In Spring Security, HTTP Form Authentication involves using the AuthenticationProcessingFilter to process a login form. This is the most common way for an application to authenticate end users. The LoginBean will send j_username and j_password input fields to a URL that is monitored by the filter (by default /j_spring_security_check). There are three possible outcomes here: success (authentication and authorization), access denied based on credentials (failed authentication), access denied based on roles (successful authentication, failed authorization).

 

1: Successful Authentication and Authorization

Users that have ROLE_URLACCESS or ROLE_ALLACCESS are authorized to view the welcome.jspx page in the secure folder. Once they are successfully authenticated, Spring Security will send them to their original destination (the page specified by default-target-url in the application.xml). Log in as "tina" and you should see the following:

Welcome page using Spring Security  

2: Failed Authentication

This snippet of code from our LoginBean will catch exceptions thrown by Spring Security so that we can display them in our JSF page via the ice:messages tag. If you enter invalid credentials, the Spring Security exception will be displayed on the page as follows.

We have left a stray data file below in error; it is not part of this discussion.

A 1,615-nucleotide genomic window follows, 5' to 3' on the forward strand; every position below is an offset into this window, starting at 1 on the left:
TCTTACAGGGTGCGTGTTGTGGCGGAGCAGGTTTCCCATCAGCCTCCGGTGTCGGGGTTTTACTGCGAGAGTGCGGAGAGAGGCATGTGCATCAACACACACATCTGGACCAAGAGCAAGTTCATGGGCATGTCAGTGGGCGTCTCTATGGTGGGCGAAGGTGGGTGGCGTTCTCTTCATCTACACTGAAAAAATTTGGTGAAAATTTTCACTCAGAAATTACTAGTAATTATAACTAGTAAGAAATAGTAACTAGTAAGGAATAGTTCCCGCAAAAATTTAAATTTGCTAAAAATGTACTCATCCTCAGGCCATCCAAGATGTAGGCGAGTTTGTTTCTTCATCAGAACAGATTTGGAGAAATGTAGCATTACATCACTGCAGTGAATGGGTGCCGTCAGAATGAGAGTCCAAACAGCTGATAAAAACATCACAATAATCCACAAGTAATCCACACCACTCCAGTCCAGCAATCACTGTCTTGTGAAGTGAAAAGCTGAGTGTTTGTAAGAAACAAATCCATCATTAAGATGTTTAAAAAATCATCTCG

Exception ex = (Exception) FacesContext
                .getCurrentInstance()
                .getExternalContext()
                .getSessionMap()
                .get(AbstractProcessingFilter.SPRING_SECURITY_LAST_EXCEPTION_KEY);

        if (ex != null)
            FacesContext.getCurrentInstance().addMessage(
                    null,
                    new FacesMessage(FacesMessage.SEVERITY_ERROR, ex
                            .getMessage(), ex.getMessage()));

      
        <ice:messages style="color: red;"/>
      
Error message using Spring Security  

3: Successful Authentication, Failed Authorization

The attribute access-denied-page="/accessDenied.jspx" specifies the page that is presented to a user when their credentials fail authorization. If you log in as "jim", you will successfully pass authentication, but "jim" does not have an assigned role. Because the welcome.jspx page requires either ROLE_URLACCESS or ROLE_ALLACCESS jim will be sent to the accessDenied page.

Access Denied page using Spring Security  

ICEfaces Authorization